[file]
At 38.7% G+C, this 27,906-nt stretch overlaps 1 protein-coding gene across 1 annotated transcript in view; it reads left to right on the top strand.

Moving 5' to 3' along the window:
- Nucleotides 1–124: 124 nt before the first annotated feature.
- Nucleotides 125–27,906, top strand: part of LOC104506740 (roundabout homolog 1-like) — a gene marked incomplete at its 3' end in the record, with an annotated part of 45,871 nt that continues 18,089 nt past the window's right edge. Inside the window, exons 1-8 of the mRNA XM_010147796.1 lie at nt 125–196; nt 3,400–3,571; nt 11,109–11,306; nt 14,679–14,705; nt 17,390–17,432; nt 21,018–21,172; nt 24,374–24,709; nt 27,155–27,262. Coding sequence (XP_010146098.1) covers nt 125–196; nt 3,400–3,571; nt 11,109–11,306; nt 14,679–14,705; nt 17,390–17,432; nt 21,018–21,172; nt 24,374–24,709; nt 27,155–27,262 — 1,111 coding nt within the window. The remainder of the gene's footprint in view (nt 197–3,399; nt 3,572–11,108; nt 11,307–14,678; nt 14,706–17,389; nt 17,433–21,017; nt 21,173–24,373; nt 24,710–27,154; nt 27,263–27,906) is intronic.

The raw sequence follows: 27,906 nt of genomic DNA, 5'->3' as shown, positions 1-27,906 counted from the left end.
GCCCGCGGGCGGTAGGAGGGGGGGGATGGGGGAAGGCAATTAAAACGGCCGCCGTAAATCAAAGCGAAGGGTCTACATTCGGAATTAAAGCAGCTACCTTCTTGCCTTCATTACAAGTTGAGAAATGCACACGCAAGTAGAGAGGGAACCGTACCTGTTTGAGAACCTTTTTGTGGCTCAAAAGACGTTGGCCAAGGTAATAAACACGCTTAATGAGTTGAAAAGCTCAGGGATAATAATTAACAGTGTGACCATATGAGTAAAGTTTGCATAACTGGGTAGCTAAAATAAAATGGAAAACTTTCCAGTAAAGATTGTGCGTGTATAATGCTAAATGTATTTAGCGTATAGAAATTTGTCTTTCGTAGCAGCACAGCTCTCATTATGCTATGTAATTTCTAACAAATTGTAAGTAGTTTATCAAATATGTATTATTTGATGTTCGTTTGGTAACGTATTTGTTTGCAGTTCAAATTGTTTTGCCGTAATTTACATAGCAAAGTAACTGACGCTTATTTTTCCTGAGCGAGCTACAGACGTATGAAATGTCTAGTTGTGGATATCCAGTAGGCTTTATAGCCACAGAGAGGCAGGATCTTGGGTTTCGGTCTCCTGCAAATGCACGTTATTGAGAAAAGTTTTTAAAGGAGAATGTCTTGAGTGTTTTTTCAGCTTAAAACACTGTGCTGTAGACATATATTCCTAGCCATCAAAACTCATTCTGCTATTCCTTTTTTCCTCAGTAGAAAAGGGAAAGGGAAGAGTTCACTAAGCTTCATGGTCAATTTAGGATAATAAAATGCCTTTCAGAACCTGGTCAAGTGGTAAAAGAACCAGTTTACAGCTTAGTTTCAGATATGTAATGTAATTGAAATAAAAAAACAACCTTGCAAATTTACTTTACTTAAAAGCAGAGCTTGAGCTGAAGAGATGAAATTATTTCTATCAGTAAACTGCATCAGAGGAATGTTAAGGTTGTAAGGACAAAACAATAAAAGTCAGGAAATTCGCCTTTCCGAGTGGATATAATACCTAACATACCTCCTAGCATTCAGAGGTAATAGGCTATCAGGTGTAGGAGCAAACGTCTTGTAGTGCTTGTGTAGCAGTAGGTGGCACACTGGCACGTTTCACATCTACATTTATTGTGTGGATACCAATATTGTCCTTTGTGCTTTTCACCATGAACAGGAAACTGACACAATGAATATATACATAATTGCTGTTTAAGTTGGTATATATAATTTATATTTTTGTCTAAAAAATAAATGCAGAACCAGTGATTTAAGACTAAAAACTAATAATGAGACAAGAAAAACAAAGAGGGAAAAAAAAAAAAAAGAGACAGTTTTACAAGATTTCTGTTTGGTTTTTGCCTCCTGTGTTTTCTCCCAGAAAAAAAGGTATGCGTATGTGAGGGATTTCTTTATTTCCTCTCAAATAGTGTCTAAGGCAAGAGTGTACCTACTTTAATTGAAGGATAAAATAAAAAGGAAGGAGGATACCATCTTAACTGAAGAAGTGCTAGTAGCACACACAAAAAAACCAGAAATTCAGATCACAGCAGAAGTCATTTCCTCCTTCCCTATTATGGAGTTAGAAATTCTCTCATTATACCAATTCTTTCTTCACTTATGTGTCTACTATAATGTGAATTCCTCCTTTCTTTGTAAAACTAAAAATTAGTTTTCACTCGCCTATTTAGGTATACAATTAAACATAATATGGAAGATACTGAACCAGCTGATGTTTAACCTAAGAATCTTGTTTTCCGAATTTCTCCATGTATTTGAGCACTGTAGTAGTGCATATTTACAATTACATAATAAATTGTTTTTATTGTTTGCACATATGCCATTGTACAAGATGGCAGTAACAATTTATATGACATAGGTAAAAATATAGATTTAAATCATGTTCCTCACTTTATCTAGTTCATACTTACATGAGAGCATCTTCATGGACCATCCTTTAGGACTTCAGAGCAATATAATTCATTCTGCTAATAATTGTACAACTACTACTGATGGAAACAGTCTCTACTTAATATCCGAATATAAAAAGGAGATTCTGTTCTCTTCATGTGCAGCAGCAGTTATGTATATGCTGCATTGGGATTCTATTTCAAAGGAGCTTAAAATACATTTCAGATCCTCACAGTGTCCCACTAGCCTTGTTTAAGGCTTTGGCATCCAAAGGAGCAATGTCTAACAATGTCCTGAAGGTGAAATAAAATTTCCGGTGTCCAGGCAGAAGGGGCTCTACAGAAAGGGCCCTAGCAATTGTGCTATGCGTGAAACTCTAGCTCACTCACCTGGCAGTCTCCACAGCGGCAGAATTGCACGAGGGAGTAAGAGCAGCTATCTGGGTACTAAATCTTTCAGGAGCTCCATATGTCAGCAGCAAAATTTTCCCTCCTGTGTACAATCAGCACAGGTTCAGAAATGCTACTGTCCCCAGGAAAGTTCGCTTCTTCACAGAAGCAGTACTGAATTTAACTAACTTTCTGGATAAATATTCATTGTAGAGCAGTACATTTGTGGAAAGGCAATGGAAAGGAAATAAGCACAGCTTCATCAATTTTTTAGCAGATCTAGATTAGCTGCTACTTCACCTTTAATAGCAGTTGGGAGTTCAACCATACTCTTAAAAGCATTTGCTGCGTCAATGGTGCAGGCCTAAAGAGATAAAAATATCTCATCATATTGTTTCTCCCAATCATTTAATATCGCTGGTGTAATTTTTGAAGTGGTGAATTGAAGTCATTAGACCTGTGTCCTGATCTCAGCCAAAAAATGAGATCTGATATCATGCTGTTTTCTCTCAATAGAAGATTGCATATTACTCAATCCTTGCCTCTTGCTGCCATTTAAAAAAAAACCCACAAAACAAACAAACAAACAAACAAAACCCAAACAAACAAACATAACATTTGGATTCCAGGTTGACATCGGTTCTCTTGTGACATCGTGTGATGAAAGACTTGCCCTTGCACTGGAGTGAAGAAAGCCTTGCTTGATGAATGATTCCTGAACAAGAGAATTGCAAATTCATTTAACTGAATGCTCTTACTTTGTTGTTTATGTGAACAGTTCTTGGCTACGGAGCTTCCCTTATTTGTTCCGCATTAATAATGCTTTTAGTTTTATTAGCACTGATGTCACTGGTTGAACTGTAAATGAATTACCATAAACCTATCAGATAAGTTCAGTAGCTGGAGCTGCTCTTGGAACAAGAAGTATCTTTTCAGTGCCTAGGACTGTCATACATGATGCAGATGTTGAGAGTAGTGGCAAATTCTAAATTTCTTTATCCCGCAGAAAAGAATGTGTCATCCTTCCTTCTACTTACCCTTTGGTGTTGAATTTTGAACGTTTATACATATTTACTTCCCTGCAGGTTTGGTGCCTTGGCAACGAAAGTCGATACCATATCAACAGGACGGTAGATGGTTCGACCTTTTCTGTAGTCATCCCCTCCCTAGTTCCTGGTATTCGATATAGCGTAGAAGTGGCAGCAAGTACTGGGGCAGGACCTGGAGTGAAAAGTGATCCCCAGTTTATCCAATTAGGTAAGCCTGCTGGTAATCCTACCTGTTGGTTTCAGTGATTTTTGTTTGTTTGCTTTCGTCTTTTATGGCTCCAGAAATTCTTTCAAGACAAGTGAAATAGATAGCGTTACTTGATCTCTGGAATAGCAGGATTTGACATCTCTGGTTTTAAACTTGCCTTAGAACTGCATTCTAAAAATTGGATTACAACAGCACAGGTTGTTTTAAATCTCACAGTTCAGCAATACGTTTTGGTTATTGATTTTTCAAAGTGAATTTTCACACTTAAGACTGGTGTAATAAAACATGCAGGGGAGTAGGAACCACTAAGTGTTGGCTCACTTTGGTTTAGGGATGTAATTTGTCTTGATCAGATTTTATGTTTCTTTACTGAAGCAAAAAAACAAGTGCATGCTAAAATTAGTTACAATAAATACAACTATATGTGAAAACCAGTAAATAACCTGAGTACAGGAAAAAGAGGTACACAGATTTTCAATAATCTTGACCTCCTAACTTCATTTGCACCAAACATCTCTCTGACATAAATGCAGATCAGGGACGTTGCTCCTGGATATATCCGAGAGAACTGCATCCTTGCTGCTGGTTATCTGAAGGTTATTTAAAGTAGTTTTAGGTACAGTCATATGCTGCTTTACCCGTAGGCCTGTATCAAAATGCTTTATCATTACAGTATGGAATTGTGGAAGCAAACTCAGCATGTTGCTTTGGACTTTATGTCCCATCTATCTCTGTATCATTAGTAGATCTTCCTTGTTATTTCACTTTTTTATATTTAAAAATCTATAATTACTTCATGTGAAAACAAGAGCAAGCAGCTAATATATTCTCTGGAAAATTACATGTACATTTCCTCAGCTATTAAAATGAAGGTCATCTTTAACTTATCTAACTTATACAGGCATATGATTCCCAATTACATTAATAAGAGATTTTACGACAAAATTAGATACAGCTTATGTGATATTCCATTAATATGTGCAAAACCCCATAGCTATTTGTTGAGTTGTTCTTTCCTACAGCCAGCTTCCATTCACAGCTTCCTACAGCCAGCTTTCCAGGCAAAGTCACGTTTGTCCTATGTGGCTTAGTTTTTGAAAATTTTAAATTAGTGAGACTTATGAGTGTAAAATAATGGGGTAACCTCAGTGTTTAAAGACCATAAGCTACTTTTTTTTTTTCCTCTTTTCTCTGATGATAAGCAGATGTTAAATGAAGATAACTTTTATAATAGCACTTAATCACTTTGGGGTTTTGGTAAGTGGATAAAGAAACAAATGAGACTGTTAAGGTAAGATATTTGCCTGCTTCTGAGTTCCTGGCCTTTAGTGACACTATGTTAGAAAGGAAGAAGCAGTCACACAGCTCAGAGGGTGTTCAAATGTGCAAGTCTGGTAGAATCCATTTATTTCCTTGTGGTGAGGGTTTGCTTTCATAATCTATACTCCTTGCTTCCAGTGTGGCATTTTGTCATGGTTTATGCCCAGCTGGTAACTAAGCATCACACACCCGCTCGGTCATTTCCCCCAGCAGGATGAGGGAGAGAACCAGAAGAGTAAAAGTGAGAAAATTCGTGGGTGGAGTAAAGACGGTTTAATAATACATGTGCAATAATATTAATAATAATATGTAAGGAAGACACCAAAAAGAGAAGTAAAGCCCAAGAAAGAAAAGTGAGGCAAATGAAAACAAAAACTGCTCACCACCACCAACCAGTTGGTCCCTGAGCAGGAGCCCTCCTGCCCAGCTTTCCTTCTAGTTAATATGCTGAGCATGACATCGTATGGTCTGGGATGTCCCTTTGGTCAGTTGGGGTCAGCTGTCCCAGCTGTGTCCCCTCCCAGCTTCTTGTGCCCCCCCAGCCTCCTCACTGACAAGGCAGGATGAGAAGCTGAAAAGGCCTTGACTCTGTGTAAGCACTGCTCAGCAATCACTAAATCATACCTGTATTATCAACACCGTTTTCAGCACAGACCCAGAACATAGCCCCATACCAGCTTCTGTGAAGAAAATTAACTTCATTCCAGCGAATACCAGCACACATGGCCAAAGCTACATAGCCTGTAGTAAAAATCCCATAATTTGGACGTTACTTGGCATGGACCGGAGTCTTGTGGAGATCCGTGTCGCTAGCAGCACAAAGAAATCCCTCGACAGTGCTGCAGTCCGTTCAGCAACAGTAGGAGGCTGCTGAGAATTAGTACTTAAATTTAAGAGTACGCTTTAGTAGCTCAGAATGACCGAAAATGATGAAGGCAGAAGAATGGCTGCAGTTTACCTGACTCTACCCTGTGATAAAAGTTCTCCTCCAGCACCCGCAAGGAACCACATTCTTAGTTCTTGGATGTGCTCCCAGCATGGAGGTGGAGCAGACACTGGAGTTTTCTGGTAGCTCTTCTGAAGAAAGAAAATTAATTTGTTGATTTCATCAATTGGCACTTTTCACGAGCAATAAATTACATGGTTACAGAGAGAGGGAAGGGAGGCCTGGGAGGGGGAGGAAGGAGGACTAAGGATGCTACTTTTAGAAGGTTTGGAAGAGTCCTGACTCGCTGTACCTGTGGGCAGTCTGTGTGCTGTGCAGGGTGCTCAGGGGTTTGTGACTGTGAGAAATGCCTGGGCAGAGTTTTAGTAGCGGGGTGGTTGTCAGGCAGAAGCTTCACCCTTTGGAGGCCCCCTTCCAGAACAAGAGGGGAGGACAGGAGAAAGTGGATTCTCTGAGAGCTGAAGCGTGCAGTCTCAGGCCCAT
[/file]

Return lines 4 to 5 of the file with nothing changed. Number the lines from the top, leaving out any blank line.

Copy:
- Nucleotides 125–27,906, top strand: part of LOC104506740 (roundabout homolog 1-like) — a gene marked incomplete at its 3' end in the record, with an annotated part of 45,871 nt that continues 18,089 nt past the window's right edge. Inside the window, exons 1-8 of the mRNA XM_010147796.1 lie at nt 125–196; nt 3,400–3,571; nt 11,109–11,306; nt 14,679–14,705; nt 17,390–17,432; nt 21,018–21,172; nt 24,374–24,709; nt 27,155–27,262. Coding sequence (XP_010146098.1) covers nt 125–196; nt 3,400–3,571; nt 11,109–11,306; nt 14,679–14,705; nt 17,390–17,432; nt 21,018–21,172; nt 24,374–24,709; nt 27,155–27,262 — 1,111 coding nt within the window. The remainder of the gene's footprint in view (nt 197–3,399; nt 3,572–11,108; nt 11,307–14,678; nt 14,706–17,389; nt 17,433–21,017; nt 21,173–24,373; nt 24,710–27,154; nt 27,263–27,906) is intronic.

The raw sequence follows: 27,906 nt of genomic DNA, 5'->3' as shown, positions 1-27,906 counted from the left end.